Pubcon is one of the nation’s biggest SEO-related conferences, with upwards of 3000 people attending it’s Vegas event yearly. It has been going for many years, and hosts some of the most terrific panels on everything from social media to video. I’ve never been to a big conference like Pubcon, so I didn’t know what to expect.

Before the event, I tweeted that I was wondering if there was a list of things that are suggested to bring, but no one stepped up and sent me any links. So I had to make some assumptions and do the best I could.

What I Remembered

I remembered my laptop, which actually isn’t a necessity. It’s nice because I enjoy the interactivity of the conference, but pen and paper work just as well. I also remembered a jacket, which is good because Vegas in November (at least this November) is cool. About 48 degrees on day one.


As with most conferences, I made assumptions that some things would be provided, and in some cases I was wrong. This year, as maybe in years past, they gave a nice bag full of goodies at the registration desk. I learned quickly that carrying my laptop around like a schoolbook sucked, so I thought the bag would be a great tool. The bag, unfortunately is a bit small, and the handles are short. So a backpack is probably the number one item I wish I would have brought along.

While on the topic of freebies, there are a lot of them. The vendor area this year had about 16 or so companies represented (which is apparently nowhere near the amount of vendors at SMX and SES), and most of them were giving things away. They were smart, though – they didn’t put out all their goodies on day one, so bringing your backpack or Pubcon bag is definitely an every day requirement. On day two there were about five different companies giving out T-shirts, plus one giving out beer (yeah, beer) in a mug, another giving out nice pint glasses, and lots of other various sundries.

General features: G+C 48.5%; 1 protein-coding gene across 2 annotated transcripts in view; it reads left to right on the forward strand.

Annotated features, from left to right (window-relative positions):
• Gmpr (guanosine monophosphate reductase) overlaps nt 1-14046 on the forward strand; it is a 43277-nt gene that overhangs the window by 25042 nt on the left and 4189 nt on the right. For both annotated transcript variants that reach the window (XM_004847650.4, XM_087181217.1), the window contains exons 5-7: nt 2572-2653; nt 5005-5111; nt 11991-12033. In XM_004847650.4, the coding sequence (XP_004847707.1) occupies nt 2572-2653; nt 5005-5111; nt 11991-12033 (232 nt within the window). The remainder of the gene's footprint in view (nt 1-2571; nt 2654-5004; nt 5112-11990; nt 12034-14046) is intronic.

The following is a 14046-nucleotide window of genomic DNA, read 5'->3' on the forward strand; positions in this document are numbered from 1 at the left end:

Things I Shoulda Brought

This list will obviously change for each person, but here’s a list of things I wish I had brought.

By the way, I’ve learned that the official pickup line at Pubcon seems to be ‘Where are you from?’. I’ve been asked that question by many of the people I’ve sat next to at the various sessions and food breaks.

The Sessions

At Pubcon, there were a small amount of tables/chairs with extension cords/outlets, and they weren’t easy to get. If you’ve got a laptop, you’re going to be part of a special crew of people that leave sessions a few minutes early so you can make it to the next one and find a outlet. If you have a second battery, you definitely want to bring it along.

I also learned that picking sessions simply by their title is not always the best strategy. After the first day I realized that most people pick them out by who’s going to be on the panel, and that was probably a good idea. It doesn’t bode well for the newer speakers to the circuit, but from my experience the best panels were done by the most well-known panelists. For instance, the panel on SEO 2010 with Greg Boser was just terrific, even though his presentation wouldn’t work. That one session was worth the price of admission, to me. There’s a reason they are well known – they know what the hell they’re talking about.

Other Notes

Hotel selection can save you money. Paying an extra $20 a day for a closer room may be better than taking a taxi back and forth to the event. We stayed at the Encore, which is next to the host hotel, the Wynn. Pubcon provided a free shuttle from and to the Wynn for the event, but it’s best to find out how to catch that shuttle way ahead of time. I ended up missing it the first day because I couldn’t find the pickup spot.

Probably one of the biggest conference must-have tool is a twitter-friendly phone. If you’re an active user, it’s a great way to see what is going on both at the event and after. My phone (Palm Treo Pro) is not the best and most friendly when it comes to twitter, so either have a twitter-friendly phone or miss out on a lot of the after-conference tweets.

One Response

  1. Those are great basics Will and nearly all of us learn these things as we go. For Vegas, I nearly always choose a hotel based on location to the convention center (think Marriott next door or hotels along monorail), I also travel w/backpack and items you mentioned. What I forgot this time around was chapstick, was not expecting it to be so dry. See you next year!

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